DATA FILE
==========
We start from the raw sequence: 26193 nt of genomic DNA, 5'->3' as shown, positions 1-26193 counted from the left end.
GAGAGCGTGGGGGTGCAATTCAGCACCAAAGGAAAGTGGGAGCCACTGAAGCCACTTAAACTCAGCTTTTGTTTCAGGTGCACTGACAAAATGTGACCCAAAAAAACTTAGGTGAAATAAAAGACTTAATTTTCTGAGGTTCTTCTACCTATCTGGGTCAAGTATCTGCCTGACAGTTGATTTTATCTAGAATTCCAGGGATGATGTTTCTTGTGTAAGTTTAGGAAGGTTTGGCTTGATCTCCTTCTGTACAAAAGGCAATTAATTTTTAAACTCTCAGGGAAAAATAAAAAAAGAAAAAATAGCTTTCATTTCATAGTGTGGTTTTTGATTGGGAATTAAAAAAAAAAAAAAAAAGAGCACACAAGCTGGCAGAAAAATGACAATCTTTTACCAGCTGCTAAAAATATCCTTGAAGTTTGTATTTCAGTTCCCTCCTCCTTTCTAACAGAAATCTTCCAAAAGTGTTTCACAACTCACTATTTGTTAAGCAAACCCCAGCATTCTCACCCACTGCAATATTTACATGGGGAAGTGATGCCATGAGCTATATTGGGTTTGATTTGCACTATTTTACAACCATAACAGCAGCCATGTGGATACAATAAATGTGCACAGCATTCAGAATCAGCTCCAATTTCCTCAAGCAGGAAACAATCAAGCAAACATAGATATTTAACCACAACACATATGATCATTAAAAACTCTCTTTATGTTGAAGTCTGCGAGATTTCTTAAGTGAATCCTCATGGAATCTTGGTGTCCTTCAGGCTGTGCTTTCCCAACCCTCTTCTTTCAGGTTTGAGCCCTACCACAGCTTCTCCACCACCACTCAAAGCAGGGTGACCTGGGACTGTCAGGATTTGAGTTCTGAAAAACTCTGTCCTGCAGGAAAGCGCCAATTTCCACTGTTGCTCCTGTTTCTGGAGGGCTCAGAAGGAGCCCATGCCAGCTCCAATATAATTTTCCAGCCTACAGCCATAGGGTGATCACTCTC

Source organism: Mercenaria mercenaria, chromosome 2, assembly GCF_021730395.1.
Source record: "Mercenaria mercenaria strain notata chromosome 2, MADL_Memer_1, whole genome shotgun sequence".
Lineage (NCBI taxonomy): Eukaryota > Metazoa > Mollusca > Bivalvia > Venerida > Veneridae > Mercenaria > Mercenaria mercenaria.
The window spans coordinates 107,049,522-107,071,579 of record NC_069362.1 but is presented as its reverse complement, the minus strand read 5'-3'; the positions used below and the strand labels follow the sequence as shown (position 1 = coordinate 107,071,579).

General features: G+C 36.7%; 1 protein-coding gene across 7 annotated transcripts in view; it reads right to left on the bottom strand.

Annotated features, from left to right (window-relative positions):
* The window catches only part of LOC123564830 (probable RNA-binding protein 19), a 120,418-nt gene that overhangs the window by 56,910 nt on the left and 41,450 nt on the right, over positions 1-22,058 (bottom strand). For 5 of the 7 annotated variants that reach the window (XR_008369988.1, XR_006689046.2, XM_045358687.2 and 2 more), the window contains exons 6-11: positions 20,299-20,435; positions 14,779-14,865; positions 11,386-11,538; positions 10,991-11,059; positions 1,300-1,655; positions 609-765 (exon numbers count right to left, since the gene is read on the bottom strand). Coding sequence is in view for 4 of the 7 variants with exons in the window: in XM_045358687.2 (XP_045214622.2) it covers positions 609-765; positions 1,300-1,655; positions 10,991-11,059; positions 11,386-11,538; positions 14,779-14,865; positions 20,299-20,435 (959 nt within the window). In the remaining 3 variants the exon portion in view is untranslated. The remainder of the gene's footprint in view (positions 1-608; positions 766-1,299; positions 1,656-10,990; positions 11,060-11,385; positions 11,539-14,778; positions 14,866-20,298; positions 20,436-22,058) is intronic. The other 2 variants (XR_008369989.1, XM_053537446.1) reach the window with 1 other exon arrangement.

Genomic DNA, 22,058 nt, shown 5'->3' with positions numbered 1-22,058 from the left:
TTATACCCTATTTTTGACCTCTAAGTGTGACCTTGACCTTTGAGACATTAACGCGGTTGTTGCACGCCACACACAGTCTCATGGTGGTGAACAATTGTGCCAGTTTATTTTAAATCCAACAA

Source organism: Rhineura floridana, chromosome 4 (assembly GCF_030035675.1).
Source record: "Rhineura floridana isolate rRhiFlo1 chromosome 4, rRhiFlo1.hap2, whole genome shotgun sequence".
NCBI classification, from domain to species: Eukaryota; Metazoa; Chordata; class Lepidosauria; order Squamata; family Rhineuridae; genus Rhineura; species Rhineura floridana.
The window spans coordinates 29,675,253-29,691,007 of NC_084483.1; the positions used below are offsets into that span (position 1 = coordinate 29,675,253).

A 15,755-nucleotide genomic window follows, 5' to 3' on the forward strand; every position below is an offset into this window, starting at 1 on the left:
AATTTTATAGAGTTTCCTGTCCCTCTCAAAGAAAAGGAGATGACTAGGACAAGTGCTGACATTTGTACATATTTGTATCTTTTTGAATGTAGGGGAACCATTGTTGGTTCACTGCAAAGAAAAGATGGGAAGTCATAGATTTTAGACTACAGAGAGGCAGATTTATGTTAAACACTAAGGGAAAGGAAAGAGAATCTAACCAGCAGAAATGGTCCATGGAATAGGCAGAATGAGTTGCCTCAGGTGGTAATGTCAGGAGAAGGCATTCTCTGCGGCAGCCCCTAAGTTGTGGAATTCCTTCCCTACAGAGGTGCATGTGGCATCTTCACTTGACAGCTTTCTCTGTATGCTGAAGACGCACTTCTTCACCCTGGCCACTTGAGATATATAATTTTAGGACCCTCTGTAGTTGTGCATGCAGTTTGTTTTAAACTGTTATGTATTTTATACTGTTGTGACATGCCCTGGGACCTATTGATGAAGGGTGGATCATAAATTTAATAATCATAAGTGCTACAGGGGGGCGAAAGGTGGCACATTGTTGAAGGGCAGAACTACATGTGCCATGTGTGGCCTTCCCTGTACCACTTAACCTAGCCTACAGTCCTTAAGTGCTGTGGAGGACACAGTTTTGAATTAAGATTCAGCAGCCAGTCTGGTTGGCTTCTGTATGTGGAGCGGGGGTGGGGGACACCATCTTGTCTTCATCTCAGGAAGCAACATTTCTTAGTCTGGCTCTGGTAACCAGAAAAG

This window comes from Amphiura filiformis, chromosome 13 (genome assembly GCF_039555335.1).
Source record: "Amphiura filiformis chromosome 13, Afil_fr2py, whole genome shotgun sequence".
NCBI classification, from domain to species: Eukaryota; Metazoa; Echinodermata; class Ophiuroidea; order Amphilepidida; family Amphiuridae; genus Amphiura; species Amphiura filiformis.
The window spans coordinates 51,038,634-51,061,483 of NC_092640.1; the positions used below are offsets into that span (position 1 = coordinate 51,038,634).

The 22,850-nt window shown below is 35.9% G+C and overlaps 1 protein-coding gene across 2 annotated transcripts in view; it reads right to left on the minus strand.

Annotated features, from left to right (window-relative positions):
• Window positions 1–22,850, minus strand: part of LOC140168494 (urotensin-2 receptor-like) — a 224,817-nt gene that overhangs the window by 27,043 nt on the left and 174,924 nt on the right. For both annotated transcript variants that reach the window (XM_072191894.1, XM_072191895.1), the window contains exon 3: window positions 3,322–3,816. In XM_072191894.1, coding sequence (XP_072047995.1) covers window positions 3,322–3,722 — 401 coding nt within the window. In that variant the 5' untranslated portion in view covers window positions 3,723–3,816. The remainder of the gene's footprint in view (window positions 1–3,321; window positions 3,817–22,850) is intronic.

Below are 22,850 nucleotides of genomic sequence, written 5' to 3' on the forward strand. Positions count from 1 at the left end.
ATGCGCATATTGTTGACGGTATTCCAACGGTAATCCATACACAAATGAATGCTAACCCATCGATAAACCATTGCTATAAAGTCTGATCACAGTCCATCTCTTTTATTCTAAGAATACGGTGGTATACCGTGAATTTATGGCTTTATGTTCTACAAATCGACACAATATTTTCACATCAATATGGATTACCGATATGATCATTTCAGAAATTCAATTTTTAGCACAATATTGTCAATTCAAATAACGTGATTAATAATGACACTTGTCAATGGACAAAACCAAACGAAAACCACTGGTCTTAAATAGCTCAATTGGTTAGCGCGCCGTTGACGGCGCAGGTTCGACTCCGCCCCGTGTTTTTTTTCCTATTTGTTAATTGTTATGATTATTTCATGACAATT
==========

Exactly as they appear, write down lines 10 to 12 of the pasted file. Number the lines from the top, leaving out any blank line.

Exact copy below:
Genomic DNA, 22,058 nt, shown 5'->3' with positions numbered 1-22,058 from the left:
TTATACCCTATTTTTGACCTCTAAGTGTGACCTTGACCTTTGAGACATTAACGCGGTTGTTGCACGCCACACACAGTCTCATGGTGGTGAACAATTGTGCCAGTTTATTTTAAATCCAACAA

Source organism: Rhineura floridana, chromosome 4 (assembly GCF_030035675.1).